Sydney, Australia, Feb 9 (EFE).- Brittany Higgins, who claimed last year that she experienced sexual abuse in Australia’s parliament, prompting other women to speak up and sparking a top-level review into government workplace culture, spoke out on Wednesday after receiving a formal apology from the prime minister and other officials.
Higgins, a former Liberal Party staffer who alleged in February last year that she was raped in Parliament House in 2019 by a colleague, insisted that urgent changes be implemented in federal offices to make them safe for women.
She spoke a day after Prime Minister Scott Morrison, as well as opposition leader Anthony Albanese and both houses of parliament, apologized to her and others who have experienced sexual harassment, sexual assault and/or bullying while working for the government.
The apologies came in response to an independent review sparked by Higgins’ allegations, which was conducted last year into workplace culture in parliamentary offices. They were one of the recommendations made.
“There are 28 recommendations in the Jenkins Review and, without their implementation, we will continue to see this toxic culture exist within our most powerful institution,” Higgins said in an address at the National Press Club, where she appeared alongside Australian of the Year 2021 and sexual abuse survivor Grace Tame.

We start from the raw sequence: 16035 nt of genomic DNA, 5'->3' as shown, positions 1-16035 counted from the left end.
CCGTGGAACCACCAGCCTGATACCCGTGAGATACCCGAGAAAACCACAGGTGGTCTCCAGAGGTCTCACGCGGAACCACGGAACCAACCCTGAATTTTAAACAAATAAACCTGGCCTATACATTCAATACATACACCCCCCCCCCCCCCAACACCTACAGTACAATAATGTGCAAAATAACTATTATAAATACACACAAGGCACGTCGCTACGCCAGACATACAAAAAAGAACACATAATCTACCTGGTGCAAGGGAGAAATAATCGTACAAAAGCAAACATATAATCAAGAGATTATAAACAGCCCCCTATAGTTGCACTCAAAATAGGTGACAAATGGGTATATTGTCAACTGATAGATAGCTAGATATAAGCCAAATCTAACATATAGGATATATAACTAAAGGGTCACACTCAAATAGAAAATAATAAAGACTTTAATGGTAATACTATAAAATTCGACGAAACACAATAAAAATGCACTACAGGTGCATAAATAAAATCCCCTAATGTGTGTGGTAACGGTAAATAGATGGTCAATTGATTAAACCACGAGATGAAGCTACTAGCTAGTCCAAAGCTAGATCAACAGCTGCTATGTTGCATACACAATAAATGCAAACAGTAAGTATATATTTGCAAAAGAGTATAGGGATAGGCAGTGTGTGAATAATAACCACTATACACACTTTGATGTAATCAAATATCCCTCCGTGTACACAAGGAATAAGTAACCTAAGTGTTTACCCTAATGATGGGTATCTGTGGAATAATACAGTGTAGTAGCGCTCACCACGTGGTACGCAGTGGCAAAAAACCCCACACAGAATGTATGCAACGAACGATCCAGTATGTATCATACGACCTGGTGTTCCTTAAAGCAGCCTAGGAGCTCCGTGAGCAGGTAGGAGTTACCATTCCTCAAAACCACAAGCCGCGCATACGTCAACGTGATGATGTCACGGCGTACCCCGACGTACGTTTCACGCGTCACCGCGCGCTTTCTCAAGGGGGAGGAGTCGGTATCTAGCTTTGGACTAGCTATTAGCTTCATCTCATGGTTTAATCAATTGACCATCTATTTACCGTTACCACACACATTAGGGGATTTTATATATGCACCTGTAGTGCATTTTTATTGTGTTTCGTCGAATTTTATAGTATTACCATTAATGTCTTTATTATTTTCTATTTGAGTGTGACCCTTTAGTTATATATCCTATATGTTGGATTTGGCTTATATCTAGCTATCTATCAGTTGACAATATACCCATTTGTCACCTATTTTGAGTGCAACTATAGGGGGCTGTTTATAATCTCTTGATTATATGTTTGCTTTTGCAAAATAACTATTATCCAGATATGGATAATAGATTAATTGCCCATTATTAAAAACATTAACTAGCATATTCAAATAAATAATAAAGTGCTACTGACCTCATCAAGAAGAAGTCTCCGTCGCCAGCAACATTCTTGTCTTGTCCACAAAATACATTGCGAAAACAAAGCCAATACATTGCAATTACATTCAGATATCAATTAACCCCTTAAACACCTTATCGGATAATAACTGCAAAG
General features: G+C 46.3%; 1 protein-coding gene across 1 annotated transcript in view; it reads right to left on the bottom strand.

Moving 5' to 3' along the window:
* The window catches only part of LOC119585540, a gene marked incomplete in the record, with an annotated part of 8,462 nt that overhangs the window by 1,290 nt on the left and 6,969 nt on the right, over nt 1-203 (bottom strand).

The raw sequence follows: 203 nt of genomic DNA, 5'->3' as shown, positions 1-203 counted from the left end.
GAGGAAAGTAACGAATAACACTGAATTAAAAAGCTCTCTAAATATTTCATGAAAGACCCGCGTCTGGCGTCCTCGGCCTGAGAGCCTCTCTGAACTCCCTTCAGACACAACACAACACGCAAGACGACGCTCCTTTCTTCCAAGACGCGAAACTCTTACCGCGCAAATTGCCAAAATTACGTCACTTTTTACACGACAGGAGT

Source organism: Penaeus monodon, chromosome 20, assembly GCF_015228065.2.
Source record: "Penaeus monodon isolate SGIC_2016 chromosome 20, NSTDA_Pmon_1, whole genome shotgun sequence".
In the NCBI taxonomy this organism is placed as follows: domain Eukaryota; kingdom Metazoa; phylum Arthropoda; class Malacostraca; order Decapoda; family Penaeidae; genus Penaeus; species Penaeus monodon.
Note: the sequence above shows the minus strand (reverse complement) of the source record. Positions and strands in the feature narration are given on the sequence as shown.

Higgins called for changes not only in the workplace culture of parliament but also for increasing the presence of women in the legislature and decision-making bodies so that there is a gender balance and safer workplaces.
“Without these changes, women will inadvertently continue to be discouraged from taking up roles within parliament, or take a seat at the leadership table,” Higgins said.
The review, led by Sex Discrimination Commissioner Kate Jenkins, revealed last November the existence of a toxic work culture in parliamentary workplaces, dominated by men, as well as systematic abuses of power, exploitation, harassment and aggression, including sexual, and mainly against women.
The Jenkins Review revealed that 51 percent of all people currently working in Australian parliamentary workplaces have experienced at least one incident of bullying, sexual harassment or actual or attempted sexual assault.
Tame, who reminded that boys and men are also victims of abuse, emphasized that change depended on three actions.
“The first is for a government that takes the issue of abuse in all its forms seriously. The second is for the implementation of adequate funding for prevention education to stop these things before they even start. The third is for national, consistent, structural change,” she said. EFE